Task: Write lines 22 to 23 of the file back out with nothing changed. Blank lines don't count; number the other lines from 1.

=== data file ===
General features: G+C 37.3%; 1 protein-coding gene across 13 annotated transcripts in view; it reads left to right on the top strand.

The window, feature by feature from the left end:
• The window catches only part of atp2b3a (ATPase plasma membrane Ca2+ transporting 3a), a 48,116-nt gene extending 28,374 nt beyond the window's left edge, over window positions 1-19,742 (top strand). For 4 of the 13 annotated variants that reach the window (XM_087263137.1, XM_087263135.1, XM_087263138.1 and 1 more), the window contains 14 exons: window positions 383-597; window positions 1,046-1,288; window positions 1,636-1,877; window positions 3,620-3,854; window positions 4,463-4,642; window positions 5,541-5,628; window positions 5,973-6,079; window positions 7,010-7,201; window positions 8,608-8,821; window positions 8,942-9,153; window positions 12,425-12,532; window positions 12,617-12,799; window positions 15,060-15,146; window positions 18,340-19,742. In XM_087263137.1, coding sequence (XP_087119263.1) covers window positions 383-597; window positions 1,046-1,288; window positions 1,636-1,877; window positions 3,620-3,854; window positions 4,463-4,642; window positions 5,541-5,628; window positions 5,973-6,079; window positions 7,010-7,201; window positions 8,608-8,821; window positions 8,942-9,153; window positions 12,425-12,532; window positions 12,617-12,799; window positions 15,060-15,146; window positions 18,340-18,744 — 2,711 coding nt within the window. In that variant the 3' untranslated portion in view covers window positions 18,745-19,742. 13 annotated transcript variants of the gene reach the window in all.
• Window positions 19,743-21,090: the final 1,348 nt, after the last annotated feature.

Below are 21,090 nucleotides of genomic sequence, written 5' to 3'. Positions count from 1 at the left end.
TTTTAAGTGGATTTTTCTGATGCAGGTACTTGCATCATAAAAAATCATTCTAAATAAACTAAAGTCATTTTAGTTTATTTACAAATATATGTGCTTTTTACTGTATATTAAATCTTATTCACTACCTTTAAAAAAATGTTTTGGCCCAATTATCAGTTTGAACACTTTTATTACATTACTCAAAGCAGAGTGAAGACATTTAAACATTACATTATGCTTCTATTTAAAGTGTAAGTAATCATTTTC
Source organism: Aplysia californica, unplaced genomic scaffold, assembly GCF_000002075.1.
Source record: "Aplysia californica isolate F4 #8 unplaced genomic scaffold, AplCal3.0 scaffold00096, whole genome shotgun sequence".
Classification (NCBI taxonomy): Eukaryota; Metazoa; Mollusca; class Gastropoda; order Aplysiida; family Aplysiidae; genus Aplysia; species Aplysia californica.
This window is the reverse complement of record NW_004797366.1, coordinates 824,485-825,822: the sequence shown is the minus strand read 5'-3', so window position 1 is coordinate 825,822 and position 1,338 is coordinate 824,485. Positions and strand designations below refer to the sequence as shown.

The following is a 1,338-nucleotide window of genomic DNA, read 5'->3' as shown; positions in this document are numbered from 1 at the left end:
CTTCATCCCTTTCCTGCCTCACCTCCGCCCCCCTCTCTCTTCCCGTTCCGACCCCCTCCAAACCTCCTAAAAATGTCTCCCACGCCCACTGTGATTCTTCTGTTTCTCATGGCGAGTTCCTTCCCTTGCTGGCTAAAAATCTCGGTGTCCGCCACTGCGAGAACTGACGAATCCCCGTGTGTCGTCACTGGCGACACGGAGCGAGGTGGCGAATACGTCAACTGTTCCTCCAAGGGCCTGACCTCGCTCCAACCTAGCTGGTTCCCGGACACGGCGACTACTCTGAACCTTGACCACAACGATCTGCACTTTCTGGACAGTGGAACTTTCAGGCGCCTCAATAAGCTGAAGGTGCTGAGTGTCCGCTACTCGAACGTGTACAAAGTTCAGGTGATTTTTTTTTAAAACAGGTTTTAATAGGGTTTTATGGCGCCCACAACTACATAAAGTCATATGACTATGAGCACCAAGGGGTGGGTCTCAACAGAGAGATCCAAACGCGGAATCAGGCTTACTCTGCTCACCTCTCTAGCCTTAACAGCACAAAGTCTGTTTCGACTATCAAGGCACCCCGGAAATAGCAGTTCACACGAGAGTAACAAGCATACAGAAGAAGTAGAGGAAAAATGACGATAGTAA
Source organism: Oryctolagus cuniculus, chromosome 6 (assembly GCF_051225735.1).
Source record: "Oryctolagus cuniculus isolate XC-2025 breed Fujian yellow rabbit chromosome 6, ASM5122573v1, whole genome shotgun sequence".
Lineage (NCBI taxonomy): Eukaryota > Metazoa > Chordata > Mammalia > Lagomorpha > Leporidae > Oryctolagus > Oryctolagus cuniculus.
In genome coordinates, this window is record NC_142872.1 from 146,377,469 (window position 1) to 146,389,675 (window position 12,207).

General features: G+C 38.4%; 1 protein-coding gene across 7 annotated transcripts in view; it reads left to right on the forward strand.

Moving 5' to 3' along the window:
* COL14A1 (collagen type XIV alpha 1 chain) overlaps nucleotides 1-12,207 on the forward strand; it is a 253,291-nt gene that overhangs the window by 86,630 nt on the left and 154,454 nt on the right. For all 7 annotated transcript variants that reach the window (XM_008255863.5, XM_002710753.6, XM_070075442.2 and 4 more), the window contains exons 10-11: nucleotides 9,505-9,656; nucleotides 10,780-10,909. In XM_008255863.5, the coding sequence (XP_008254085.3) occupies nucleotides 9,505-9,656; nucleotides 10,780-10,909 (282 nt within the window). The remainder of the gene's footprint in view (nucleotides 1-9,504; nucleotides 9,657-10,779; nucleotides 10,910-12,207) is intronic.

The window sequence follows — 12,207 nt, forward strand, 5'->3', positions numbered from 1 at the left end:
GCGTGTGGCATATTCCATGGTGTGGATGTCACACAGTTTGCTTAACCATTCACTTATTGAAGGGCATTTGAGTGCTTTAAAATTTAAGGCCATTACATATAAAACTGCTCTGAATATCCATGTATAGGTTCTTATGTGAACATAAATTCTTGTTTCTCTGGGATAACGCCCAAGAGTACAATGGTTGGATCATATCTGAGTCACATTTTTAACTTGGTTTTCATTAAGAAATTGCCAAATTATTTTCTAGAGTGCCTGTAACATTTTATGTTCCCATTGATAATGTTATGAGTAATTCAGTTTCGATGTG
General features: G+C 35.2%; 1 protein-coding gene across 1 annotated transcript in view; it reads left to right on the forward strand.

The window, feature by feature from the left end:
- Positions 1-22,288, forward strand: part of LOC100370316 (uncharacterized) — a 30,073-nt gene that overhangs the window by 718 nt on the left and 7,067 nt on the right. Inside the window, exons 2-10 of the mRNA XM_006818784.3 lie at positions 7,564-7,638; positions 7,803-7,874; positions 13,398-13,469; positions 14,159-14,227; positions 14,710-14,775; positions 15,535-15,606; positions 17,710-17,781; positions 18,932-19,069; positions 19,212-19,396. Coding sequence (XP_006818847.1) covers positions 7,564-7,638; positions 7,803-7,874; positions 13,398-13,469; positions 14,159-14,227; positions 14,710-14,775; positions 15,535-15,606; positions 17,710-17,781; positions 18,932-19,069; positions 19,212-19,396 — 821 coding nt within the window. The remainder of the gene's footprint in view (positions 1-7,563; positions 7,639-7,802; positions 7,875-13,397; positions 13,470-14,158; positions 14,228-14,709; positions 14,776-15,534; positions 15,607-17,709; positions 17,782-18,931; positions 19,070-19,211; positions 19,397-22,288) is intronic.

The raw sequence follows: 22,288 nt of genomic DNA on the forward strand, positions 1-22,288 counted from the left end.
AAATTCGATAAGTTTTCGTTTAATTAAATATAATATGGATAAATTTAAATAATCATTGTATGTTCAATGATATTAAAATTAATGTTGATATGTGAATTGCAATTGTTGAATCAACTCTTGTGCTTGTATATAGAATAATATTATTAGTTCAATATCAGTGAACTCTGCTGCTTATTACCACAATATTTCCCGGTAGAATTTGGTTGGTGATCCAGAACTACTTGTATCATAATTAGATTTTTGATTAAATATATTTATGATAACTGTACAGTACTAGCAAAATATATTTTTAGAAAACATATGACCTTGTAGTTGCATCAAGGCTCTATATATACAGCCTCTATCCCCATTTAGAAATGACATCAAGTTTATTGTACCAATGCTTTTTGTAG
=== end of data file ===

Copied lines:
General features: G+C 35.2%; 1 protein-coding gene across 1 annotated transcript in view; it reads left to right on the forward strand.

The window, feature by feature from the left end: